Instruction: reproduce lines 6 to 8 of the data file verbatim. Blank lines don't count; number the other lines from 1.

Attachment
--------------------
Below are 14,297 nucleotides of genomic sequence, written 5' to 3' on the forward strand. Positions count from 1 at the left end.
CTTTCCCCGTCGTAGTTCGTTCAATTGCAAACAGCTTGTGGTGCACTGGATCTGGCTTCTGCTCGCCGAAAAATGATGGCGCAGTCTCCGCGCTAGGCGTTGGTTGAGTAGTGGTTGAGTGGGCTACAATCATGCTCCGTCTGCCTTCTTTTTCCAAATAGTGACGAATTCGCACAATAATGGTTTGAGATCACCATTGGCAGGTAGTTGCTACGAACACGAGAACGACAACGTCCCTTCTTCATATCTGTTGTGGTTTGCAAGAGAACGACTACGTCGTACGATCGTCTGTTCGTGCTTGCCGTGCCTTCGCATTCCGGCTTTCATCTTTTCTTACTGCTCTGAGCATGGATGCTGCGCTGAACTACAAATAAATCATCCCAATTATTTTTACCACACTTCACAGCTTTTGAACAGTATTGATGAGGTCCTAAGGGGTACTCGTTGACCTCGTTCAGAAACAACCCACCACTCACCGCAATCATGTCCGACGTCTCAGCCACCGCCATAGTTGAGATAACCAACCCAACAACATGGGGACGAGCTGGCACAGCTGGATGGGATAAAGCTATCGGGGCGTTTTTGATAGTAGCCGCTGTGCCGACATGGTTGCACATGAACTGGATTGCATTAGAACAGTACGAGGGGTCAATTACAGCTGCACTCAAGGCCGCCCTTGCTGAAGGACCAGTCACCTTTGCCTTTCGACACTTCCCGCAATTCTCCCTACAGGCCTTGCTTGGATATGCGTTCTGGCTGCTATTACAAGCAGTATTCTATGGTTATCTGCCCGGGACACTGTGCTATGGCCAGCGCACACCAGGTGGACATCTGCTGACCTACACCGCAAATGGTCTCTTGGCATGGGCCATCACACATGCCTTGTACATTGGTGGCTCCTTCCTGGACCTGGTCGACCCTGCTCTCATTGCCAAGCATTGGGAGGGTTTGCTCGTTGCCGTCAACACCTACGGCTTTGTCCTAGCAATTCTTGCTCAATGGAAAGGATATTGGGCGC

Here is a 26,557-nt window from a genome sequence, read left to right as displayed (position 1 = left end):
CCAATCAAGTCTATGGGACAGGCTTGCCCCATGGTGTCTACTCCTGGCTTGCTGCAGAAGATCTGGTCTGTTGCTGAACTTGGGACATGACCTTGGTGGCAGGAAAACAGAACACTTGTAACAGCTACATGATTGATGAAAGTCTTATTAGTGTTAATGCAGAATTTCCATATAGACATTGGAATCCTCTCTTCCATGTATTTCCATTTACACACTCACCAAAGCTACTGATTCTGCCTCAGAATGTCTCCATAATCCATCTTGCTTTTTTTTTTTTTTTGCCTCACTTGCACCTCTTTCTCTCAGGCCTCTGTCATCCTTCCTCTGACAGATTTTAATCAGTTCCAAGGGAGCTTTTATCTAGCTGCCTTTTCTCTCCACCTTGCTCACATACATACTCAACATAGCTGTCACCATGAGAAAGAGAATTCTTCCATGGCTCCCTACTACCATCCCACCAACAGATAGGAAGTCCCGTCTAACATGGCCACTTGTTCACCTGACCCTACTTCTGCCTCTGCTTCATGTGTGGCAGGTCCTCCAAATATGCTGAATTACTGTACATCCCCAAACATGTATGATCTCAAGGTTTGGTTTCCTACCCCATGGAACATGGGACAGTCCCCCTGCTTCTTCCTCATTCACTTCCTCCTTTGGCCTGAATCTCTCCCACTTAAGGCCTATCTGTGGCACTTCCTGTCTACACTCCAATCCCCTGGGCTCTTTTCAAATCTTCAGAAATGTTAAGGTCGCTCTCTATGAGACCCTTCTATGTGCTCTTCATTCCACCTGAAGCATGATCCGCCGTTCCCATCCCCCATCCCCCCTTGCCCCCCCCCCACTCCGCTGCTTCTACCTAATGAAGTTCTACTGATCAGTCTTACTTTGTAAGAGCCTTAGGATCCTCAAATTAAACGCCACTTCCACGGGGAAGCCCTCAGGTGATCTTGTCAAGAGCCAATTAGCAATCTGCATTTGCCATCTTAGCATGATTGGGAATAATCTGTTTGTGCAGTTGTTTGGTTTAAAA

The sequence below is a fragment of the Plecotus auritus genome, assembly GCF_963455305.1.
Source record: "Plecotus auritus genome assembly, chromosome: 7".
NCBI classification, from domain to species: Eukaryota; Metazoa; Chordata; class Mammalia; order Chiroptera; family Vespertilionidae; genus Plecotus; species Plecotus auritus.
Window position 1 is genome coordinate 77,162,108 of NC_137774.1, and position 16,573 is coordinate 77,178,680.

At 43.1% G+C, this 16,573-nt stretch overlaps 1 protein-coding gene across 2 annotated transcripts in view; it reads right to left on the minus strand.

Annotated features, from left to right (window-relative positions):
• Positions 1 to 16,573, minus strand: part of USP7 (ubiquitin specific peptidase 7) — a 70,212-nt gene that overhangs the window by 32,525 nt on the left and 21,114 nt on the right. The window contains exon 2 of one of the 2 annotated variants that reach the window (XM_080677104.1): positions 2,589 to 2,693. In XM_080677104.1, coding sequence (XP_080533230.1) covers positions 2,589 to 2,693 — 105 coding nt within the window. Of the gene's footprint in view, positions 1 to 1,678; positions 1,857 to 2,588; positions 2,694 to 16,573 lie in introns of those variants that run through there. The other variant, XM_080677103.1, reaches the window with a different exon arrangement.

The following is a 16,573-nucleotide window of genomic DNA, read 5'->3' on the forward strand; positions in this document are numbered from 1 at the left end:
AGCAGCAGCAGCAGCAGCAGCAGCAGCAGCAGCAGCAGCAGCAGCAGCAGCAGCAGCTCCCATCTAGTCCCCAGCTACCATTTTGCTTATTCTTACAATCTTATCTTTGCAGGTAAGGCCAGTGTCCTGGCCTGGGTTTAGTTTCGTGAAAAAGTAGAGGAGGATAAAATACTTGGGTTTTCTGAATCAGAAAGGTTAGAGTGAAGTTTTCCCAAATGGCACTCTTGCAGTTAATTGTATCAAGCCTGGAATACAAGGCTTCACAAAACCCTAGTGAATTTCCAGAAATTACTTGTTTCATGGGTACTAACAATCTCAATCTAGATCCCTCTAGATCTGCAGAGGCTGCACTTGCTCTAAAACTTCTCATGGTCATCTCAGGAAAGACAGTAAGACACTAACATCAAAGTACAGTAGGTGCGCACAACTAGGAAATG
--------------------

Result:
Source record: "Plecotus auritus genome assembly, chromosome: 7".
NCBI classification, from domain to species: Eukaryota; Metazoa; Chordata; class Mammalia; order Chiroptera; family Vespertilionidae; genus Plecotus; species Plecotus auritus.
Window position 1 is genome coordinate 77,162,108 of NC_137774.1, and position 16,573 is coordinate 77,178,680.